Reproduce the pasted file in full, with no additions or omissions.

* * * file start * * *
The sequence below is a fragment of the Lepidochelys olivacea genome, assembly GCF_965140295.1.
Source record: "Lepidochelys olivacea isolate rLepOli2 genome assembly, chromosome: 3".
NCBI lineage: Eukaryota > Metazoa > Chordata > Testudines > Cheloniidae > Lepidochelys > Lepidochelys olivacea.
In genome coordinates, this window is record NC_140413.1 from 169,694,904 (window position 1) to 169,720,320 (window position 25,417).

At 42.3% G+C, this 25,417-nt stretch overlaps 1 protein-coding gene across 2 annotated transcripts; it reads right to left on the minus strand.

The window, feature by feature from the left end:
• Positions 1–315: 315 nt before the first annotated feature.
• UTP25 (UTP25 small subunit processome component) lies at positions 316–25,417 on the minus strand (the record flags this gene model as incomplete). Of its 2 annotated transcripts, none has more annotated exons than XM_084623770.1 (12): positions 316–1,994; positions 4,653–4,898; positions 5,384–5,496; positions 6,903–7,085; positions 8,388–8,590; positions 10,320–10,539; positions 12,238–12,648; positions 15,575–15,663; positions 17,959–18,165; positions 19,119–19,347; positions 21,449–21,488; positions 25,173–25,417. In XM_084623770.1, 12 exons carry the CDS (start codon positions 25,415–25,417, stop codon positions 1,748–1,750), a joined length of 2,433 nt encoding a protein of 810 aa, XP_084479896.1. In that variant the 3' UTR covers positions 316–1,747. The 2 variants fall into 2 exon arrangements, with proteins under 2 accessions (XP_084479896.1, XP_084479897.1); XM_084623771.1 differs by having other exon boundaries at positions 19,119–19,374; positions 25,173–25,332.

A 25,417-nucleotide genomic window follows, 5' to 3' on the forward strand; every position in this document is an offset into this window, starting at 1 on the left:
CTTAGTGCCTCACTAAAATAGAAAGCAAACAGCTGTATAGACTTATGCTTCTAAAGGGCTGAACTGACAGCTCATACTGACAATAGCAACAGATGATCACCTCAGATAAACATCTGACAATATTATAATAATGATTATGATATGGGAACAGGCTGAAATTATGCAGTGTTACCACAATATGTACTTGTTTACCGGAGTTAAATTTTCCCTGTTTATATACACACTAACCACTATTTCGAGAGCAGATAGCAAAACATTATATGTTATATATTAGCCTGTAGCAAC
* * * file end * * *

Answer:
The sequence below is a fragment of the Lepidochelys olivacea genome, assembly GCF_965140295.1.
Source record: "Lepidochelys olivacea isolate rLepOli2 genome assembly, chromosome: 3".
NCBI lineage: Eukaryota > Metazoa > Chordata > Testudines > Cheloniidae > Lepidochelys > Lepidochelys olivacea.
In genome coordinates, this window is record NC_140413.1 from 169,694,904 (window position 1) to 169,720,320 (window position 25,417).

At 42.3% G+C, this 25,417-nt stretch overlaps 1 protein-coding gene across 2 annotated transcripts; it reads right to left on the minus strand.

The window, feature by feature from the left end:
• Positions 1–315: 315 nt before the first annotated feature.
• UTP25 (UTP25 small subunit processome component) lies at positions 316–25,417 on the minus strand (the record flags this gene model as incomplete). Of its 2 annotated transcripts, none has more annotated exons than XM_084623770.1 (12): positions 316–1,994; positions 4,653–4,898; positions 5,384–5,496; positions 6,903–7,085; positions 8,388–8,590; positions 10,320–10,539; positions 12,238–12,648; positions 15,575–15,663; positions 17,959–18,165; positions 19,119–19,347; positions 21,449–21,488; positions 25,173–25,417. In XM_084623770.1, 12 exons carry the CDS (start codon positions 25,415–25,417, stop codon positions 1,748–1,750), a joined length of 2,433 nt encoding a protein of 810 aa, XP_084479896.1. In that variant the 3' UTR covers positions 316–1,747. The 2 variants fall into 2 exon arrangements, with proteins under 2 accessions (XP_084479896.1, XP_084479897.1); XM_084623771.1 differs by having other exon boundaries at positions 19,119–19,374; positions 25,173–25,332.

A 25,417-nucleotide genomic window follows, 5' to 3' on the forward strand; every position in this document is an offset into this window, starting at 1 on the left:
CTTAGTGCCTCACTAAAATAGAAAGCAAACAGCTGTATAGACTTATGCTTCTAAAGGGCTGAACTGACAGCTCATACTGACAATAGCAACAGATGATCACCTCAGATAAACATCTGACAATATTATAATAATGATTATGATATGGGAACAGGCTGAAATTATGCAGTGTTACCACAATATGTACTTGTTTACCGGAGTTAAATTTTCCCTGTTTATATACACACTAACCACTATTTCGAGAGCAGATAGCAAAACATTATATGTTATATATTAGCCTGTAGCAAC